Cyril Max Kay, O.C.
Edmonton, Alberta

A pre-eminent biochemist, Cyril Kay is an internationally acknowledged specialist in the structure and function of proteins. He has played a crucial role in fostering collaboration among protein chemists and in strengthening this area of research in his role as chair of the International Research Advisory Committee of PENCE (the Protein Engineering Network of Centres of Excellence). Admired for his sound judgment and critical analysis skills, he has also been sought out to help shape the direction of health research in his province. He is currently vice-president of research for the Alberta Cancer Board, where he is developing a new comprehensive cancer research institute.

This is a promotion within the Order.

Robert Louie, O.C.
Kelowna, British Columbia

For more than 20 years, Robert Louie has dedicated himself to improving the social and economic well-being of his community and of Canada's other First Nations communities. After receiving his law degree from the University of Victoria, he became involved in Aboriginal self-governance. Twice elected chief of the Westbank First Nation, he worked industriously to foster opportunities for growth, development and self-government. His perseverance and determination during lengthy negotiations with the federal government contributed to the signing of the historic Westbank Self-Government Agreement, which granted jurisdiction over land management, language and culture.

William H. New, O.C.
Vancouver, British Columbia

One of our most influential literary critics and scholars, William New has devoted over four decades to the study and promotion of Canadian literature. A former Killam professor at the University of British Columbia, he has taught and lectured around the world. He has written and edited over 30 books, including his own works of poetry. He also edited the respected journal Canadian Literature for nearly 20 years. He has served on dozens of juries, including that of the prestigious Giller Prize. Recognized with numerous honours, he was awarded the Royal Society of Canada's Lorne Pierce Medal for unprecedented achievement in critical and imaginative literature.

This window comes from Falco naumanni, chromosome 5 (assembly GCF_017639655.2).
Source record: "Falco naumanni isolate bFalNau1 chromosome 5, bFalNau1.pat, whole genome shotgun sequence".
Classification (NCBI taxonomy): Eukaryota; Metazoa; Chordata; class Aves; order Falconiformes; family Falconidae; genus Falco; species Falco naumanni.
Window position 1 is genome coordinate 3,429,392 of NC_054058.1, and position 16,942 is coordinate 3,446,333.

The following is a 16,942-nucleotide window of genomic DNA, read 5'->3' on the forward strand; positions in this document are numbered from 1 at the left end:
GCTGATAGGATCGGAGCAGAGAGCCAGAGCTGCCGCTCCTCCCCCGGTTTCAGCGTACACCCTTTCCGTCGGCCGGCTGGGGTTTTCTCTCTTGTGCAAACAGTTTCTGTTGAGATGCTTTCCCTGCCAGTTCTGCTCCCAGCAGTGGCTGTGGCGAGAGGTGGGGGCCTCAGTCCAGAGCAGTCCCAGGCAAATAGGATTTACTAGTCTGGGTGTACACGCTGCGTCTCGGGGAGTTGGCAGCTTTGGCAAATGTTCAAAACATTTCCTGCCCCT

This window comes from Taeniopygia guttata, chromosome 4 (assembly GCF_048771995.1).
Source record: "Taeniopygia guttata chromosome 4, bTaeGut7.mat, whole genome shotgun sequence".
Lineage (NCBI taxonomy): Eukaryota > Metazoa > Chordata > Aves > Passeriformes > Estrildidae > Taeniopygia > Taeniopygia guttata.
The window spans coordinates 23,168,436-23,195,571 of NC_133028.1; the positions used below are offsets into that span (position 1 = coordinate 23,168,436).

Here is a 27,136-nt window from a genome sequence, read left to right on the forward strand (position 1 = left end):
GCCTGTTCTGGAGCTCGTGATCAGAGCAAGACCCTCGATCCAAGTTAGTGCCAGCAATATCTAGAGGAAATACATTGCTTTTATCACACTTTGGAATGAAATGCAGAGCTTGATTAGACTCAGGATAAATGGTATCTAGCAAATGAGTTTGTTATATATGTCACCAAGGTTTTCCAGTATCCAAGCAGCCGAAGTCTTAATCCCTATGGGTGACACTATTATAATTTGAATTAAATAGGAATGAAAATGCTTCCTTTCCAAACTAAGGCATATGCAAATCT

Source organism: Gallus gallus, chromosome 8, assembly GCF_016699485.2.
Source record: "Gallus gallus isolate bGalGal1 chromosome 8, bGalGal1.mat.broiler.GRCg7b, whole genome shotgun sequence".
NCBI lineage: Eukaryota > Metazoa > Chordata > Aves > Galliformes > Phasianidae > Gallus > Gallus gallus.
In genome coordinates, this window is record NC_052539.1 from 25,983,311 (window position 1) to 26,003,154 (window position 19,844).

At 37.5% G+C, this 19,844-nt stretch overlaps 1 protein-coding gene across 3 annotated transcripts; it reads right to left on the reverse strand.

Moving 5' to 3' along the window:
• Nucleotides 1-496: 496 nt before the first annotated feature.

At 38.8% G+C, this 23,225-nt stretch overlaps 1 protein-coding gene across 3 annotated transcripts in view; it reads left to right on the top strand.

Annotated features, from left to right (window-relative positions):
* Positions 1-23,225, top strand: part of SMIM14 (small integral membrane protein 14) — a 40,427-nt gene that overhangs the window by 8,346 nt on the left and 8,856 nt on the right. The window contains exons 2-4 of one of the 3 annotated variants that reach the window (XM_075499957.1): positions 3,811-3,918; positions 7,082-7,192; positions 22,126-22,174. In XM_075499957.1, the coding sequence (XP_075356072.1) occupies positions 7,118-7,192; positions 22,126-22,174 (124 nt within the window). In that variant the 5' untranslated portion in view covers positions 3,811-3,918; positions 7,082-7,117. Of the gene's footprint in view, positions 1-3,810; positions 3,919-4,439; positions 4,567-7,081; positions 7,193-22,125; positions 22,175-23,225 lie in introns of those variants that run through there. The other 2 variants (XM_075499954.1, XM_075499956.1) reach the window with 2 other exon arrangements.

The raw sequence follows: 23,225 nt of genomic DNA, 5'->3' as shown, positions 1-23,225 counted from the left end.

Francis A. Plummer, O.C.
Winnipeg, Manitoba

Francis Plummer is a recognized specialist in infectious diseases whose work has influenced public health policy in Canada and abroad. A professor at the University of Manitoba, he has advanced our knowledge of HIV/AIDS. As scientific director general at the National Microbiology Laboratory, he has positioned it as a world-renowned centre for the diagnosis of and research on dangerous microbial diseases, notably SARS and the West Nile virus. A consultant for international organizations and governments of countries such as Kenya and India, he has developed low-cost educational and practical interventions that have been adopted by the World Health Organization and by UNAIDS, the Joint United Nations Programme on HIV/AIDS.